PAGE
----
Esports teams consist of players competing in various video games. As with other sports, there are tryouts for team membership before the season leads up to state-sanctioned tournaments.
Larger esports teams usually have gaming houses where athletes live and practice together; unfortunately, newer teams often do not enjoy this luxury.
Recruiing players for your team is key to the success of an eSports organization. You need gamers who share an enthusiasm for the games you play, have exceptional skills and gameplay, and can work well with other players. Consider recruiting on social media sites such as Facebook or via email/text message advertisements as well as holding tryouts to fill your ranks.
Recruitment in esports can be challenging, but there are resources available to aid your efforts. Word-of-mouth referrals and hanging posters at gaming events and centers are good ways of recruiting talent; both can also provide invaluable leads for potential recruits.
Set clear expectations with your team members from the very start. This includes setting contractual details such as compensation and winnings distribution from day one. Furthermore, setting a schedule for practice sessions and competitions will keep everyone motivated towards reaching their goals faster; additionally, consider attending smaller tournaments for less travel expenses.
As the eSports industry expands, more major sponsors have entered. Some, like CORSAIR (PC hardware), have made a bold commitment; providing high-performance gaming equipment used by professional eSports competitors to win their competitions.
Red Bull is another sponsor that has capitalized on the competitive video gaming community by capitalizing on its passion. Red Bull sells more than just products; they promote a lifestyle.
Red Bull’s sponsorship of Tyler “Ninja” Blevins and League of Legends World Championship is perhaps one of the best examples of this phenomenon, while other brands such as T-Mobile, Mercedes-Benz and Coca-Cola are investing in long term brand partnerships within eSports ecosystem.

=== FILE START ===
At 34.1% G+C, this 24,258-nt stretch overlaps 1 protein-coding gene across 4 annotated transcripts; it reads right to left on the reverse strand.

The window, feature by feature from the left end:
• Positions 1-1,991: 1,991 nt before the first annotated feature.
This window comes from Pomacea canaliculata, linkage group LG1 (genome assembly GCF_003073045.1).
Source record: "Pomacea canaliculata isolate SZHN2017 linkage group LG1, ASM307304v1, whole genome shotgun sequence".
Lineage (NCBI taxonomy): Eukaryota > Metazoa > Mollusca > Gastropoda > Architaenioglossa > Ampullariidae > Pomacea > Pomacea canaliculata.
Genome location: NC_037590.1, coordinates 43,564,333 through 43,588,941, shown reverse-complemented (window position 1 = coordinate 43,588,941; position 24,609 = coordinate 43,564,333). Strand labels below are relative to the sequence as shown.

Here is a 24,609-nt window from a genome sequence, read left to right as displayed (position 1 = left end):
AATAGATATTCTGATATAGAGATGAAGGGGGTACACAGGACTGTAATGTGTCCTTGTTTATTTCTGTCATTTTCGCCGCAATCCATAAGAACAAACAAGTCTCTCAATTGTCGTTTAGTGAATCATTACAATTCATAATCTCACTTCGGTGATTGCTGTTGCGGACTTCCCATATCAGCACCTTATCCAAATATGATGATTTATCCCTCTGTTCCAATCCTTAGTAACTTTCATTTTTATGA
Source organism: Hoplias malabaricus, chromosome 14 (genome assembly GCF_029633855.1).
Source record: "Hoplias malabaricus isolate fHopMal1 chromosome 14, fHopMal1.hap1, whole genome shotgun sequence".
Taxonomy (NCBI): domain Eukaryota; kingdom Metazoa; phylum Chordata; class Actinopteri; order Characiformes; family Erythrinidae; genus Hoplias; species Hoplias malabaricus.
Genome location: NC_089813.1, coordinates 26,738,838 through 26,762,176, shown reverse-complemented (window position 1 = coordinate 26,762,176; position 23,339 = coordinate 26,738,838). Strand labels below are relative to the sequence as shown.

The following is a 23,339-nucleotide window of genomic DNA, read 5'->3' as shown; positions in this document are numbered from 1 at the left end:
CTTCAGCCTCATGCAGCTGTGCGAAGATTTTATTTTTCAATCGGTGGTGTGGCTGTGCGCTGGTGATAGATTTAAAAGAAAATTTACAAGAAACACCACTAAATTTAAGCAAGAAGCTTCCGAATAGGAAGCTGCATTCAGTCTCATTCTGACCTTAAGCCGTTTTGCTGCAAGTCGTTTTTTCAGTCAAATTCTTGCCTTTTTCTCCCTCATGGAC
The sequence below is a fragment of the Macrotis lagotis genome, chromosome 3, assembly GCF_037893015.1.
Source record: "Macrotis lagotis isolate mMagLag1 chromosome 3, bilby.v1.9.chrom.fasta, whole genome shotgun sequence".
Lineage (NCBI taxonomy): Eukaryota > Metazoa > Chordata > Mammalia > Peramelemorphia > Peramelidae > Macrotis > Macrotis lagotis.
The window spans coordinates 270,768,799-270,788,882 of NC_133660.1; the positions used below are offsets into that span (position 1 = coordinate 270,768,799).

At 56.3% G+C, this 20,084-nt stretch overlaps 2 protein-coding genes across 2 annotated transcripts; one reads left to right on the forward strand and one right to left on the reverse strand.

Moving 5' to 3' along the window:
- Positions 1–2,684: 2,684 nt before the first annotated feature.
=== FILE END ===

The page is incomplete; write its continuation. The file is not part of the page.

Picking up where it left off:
Esports is a competitive gaming genre. Players compete for millions of dollars at tournaments worldwide and often form loyal followings both for themselves and their respective teams, like Lebron James does with both Miami Heat and Cleveland Cavaliers. Pro gamers typically enter their careers between 16-24, often starting out when they’re only 16. ESports has quickly grown as an industry and will likely remain so for decades to come despite some holdouts in power being slow to embrace it. DigiPen Institute of Technology in particular is extremely accommodating of gamers, offering both varsity gaming programs and encouraging students to play outside class time. More colleges are establishing their own eSports programs and getting registered with NACE for certification purposes.
Esports sponsorship presents an invaluable opportunity for brands to connect with an engaged, tech-savvy audience. A brand can sponsor an esports team or event in exchange for financial assistance, equipment needs and branding opportunities.
Brands can sponsor individual gamers to engage directly with their audience and connect directly with fans. Influencers with over 500k social followers are often the face of their teams; Betway was one of the largest esports sponsors in 2016 by sponsoring Ninjas in Pyjamas and MIBR among other esports teams.
Intel has long been one of the biggest supporters of LAN tournaments with free hardware sponsorship since the turn of the millennium; without them, the esports industry would likely look drastically different today. Just like Mirana, such sponsorship can reap great dividends; just make sure that any offer includes sufficient research into understanding a team’s core values and beliefs before proceeding with its adoption.